The background was described in detail in the Court's prior decision. See The Sixth Circuit also described the background which is repeated in substantial detail below.

On November 14, 2005, Cory Donald (“Donald”) and Rashad Moore (“Moore”) entered Mohamed Makki's1 (“Makki”) home. While Donald and Moore were inside, Makki was shot and Makki's acquaintance Michael McGinnis (“McGinnis”) was robbed. Makki died soon after from the gunshot wounds.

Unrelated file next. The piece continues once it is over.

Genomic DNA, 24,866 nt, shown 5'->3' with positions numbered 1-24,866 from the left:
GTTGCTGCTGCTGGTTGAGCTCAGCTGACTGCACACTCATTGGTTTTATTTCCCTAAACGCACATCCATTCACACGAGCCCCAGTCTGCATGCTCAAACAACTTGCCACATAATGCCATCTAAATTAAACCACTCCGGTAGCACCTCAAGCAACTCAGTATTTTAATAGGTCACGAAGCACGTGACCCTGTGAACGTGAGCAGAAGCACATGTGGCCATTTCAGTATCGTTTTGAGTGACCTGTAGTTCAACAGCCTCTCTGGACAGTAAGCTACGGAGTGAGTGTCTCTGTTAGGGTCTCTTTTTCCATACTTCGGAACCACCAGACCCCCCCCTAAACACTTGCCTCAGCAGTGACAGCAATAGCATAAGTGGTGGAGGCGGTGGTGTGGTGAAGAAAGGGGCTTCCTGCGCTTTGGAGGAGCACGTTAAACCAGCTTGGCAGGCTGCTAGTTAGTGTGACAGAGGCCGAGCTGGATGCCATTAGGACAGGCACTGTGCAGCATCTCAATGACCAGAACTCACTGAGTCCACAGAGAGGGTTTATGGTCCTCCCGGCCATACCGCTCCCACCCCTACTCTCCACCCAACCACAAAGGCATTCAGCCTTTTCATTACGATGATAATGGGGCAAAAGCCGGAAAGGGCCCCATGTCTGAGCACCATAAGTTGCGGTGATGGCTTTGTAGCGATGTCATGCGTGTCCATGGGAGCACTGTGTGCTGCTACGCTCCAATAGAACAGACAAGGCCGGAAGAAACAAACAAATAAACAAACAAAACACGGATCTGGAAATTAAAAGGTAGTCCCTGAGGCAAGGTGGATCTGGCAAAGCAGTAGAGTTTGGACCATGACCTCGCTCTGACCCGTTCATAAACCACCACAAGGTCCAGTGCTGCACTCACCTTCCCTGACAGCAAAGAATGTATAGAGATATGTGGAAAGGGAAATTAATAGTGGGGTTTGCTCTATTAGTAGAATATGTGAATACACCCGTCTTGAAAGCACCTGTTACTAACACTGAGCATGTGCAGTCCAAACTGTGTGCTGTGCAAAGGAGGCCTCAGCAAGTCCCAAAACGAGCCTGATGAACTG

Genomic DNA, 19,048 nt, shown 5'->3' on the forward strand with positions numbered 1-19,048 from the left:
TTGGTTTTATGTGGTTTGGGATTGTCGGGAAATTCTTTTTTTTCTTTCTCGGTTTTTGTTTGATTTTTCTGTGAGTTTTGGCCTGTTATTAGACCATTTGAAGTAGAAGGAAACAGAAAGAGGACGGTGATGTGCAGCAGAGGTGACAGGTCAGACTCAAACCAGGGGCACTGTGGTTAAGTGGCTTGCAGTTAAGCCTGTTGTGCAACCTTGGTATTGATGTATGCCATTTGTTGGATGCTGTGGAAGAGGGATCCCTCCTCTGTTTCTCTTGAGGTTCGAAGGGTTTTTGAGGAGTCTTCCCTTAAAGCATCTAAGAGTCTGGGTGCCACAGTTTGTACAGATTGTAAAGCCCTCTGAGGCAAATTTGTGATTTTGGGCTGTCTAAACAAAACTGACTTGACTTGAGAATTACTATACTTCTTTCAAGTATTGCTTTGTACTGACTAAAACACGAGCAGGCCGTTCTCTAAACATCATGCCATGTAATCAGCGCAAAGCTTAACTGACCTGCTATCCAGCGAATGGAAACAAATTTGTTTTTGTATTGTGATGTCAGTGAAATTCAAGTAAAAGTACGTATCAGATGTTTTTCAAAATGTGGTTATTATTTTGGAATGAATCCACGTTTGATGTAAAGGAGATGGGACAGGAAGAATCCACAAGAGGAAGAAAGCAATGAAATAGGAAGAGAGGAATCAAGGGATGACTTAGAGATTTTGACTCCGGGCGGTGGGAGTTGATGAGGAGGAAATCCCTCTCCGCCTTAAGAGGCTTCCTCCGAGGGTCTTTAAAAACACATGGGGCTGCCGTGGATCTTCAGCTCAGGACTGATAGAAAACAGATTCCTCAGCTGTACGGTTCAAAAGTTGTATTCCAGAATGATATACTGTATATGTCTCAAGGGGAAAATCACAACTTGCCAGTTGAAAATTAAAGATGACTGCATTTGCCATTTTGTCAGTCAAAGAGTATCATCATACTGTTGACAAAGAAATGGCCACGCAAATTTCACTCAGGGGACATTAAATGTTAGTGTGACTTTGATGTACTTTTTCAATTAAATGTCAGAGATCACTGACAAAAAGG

Much of the information about that day comes from the testimony of Seante Liggins (“Liggins”).2 Liggins testified that on the day of the incident, he gathered with Donald, Moore, Dewayne Saine (“Saine”), and Fawzi Zaya (“Zaya”) in a Detroit, Michigan, parking lot. R. 8-8 (9/20/06 Trial Tr. at 143). While the men drank alcohol and smoked marijuana, Moore and Zaya discussed robbing Makki. Id. at 253-54. Liggins testified that the gathering moved on to a nearby vacant house where he saw Saine and Donald walk to the back of the house. When Donald returned, he was situating something on his hip that Liggins believed was a gun. Id. at 162-63. At some point Moore announced to the group that it was time to go “hit the lick, ” and Liggins, Moore, and Donald got into Liggins's car. Id. at 161, 163. Moore directed Liggins to drive them to a house at 5251 Kendall Street in Dearborn, Michigan. Id. at 164-65. Moore spoke on his cell phone during the drive. Id. at 164. Liggins stopped the car in front of a house at 5251 Kendall Street. He stayed in the car while Moore and Donald entered the house. Id. at 165 .